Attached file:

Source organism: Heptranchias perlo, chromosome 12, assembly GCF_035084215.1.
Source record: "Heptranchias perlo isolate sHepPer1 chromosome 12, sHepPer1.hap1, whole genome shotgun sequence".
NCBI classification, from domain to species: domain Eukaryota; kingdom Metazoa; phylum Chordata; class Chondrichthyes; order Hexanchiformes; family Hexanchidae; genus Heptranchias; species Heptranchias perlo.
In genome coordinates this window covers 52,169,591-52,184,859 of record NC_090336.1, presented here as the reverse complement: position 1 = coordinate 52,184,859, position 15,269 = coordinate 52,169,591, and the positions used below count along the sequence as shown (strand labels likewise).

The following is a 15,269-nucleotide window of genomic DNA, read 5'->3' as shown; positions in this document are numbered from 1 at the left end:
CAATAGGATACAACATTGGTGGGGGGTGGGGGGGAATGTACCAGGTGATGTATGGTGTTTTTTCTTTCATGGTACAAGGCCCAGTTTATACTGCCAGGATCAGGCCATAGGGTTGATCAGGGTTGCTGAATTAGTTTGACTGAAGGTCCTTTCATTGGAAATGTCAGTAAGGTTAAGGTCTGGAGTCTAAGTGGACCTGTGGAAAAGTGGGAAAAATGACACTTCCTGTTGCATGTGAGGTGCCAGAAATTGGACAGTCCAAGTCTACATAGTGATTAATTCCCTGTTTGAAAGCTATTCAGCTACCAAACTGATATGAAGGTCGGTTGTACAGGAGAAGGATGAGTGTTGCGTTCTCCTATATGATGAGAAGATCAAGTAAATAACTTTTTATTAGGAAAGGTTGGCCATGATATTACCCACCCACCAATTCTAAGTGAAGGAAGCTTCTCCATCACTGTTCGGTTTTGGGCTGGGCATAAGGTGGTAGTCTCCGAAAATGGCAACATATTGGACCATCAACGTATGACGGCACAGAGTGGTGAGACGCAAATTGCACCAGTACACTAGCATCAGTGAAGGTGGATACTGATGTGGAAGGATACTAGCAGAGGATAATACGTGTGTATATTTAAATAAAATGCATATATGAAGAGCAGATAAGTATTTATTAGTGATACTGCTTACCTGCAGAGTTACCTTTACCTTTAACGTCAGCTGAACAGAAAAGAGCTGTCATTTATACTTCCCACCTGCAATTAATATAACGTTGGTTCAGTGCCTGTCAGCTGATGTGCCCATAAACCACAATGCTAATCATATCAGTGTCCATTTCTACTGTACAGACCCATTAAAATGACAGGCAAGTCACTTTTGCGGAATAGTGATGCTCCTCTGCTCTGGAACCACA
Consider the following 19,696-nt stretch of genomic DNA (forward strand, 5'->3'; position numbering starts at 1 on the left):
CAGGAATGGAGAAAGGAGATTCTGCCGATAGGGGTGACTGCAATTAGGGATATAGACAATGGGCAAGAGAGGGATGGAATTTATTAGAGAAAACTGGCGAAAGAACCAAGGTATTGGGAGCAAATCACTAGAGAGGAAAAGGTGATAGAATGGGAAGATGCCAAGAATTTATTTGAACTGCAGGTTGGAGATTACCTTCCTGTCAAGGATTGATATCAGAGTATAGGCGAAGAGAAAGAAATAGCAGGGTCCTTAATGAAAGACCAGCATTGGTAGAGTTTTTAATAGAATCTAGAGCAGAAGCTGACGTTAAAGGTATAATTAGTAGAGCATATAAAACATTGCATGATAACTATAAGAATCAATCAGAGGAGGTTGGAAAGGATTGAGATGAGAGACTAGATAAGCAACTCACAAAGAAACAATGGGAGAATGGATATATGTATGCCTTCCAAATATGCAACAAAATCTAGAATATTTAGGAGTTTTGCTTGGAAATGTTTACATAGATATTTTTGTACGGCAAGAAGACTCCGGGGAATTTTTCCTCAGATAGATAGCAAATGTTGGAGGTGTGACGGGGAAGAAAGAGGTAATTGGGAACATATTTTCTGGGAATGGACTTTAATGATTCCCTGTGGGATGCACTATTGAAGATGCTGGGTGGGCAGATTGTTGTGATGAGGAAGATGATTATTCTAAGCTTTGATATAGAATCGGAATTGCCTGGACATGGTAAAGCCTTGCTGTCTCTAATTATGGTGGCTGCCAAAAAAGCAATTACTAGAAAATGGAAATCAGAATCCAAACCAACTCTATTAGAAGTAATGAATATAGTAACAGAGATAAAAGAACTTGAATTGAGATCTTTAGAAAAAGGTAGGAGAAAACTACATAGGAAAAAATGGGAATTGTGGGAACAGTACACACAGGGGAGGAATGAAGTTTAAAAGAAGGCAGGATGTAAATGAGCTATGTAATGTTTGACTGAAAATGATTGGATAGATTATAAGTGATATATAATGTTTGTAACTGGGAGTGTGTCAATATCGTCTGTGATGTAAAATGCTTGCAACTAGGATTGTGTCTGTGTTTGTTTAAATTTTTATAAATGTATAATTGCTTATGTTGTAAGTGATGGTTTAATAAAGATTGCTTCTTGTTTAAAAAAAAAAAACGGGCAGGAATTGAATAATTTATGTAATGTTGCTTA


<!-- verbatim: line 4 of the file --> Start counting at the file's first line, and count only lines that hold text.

In genome coordinates this window covers 52,169,591-52,184,859 of record NC_090336.1, presented here as the reverse complement: position 1 = coordinate 52,184,859, position 15,269 = coordinate 52,169,591, and the positions used below count along the sequence as shown (strand labels likewise).